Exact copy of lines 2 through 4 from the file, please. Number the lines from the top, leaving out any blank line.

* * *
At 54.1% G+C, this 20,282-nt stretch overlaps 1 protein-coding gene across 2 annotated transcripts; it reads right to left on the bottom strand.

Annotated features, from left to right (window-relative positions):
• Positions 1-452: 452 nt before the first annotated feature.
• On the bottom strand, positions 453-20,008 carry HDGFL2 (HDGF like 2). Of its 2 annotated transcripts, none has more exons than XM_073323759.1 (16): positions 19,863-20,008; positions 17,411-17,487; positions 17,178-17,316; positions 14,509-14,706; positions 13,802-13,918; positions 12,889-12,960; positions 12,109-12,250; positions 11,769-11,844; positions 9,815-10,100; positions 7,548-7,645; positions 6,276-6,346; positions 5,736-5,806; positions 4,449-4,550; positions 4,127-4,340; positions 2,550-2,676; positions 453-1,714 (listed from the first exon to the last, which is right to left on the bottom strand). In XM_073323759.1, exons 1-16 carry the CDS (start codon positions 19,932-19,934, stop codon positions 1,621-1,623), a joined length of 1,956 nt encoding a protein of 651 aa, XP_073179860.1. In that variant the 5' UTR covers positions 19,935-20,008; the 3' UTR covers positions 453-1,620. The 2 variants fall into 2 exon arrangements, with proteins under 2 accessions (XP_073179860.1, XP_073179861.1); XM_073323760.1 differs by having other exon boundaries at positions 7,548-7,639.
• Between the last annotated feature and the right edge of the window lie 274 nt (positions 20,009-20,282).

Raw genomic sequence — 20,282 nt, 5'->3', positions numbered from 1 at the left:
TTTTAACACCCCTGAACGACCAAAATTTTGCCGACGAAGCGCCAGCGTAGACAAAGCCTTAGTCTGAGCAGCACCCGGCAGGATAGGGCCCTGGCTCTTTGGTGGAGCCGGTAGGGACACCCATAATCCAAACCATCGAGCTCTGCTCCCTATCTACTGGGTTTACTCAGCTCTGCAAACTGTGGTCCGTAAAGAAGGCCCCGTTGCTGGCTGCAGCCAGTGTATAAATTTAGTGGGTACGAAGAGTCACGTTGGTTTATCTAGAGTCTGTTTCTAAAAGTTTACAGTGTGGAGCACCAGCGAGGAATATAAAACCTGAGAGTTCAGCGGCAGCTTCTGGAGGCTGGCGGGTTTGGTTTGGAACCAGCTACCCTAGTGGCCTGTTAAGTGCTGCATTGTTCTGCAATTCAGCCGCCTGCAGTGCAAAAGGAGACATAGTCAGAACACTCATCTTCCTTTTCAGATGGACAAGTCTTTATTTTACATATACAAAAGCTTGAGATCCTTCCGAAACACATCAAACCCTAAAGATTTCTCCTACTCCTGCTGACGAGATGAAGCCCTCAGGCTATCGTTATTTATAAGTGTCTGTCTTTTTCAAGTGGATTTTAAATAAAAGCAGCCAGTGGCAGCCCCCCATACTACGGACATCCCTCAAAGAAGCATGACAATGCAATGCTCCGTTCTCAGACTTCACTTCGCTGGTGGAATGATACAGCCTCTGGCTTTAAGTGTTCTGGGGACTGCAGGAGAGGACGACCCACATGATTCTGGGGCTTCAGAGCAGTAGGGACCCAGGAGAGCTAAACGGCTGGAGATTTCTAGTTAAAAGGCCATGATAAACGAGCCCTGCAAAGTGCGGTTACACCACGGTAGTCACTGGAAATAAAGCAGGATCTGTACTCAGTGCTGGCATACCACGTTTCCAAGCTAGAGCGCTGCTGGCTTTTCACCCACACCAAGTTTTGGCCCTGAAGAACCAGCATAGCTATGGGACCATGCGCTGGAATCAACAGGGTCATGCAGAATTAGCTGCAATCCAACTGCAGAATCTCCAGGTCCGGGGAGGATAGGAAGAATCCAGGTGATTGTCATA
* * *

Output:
Annotated features, from left to right (window-relative positions):
• Positions 1-452: 452 nt before the first annotated feature.
• On the bottom strand, positions 453-20,008 carry HDGFL2 (HDGF like 2). Of its 2 annotated transcripts, none has more exons than XM_073323759.1 (16): positions 19,863-20,008; positions 17,411-17,487; positions 17,178-17,316; positions 14,509-14,706; positions 13,802-13,918; positions 12,889-12,960; positions 12,109-12,250; positions 11,769-11,844; positions 9,815-10,100; positions 7,548-7,645; positions 6,276-6,346; positions 5,736-5,806; positions 4,449-4,550; positions 4,127-4,340; positions 2,550-2,676; positions 453-1,714 (listed from the first exon to the last, which is right to left on the bottom strand). In XM_073323759.1, exons 1-16 carry the CDS (start codon positions 19,932-19,934, stop codon positions 1,621-1,623), a joined length of 1,956 nt encoding a protein of 651 aa, XP_073179860.1. In that variant the 5' UTR covers positions 19,935-20,008; the 3' UTR covers positions 453-1,620. The 2 variants fall into 2 exon arrangements, with proteins under 2 accessions (XP_073179860.1, XP_073179861.1); XM_073323760.1 differs by having other exon boundaries at positions 7,548-7,639.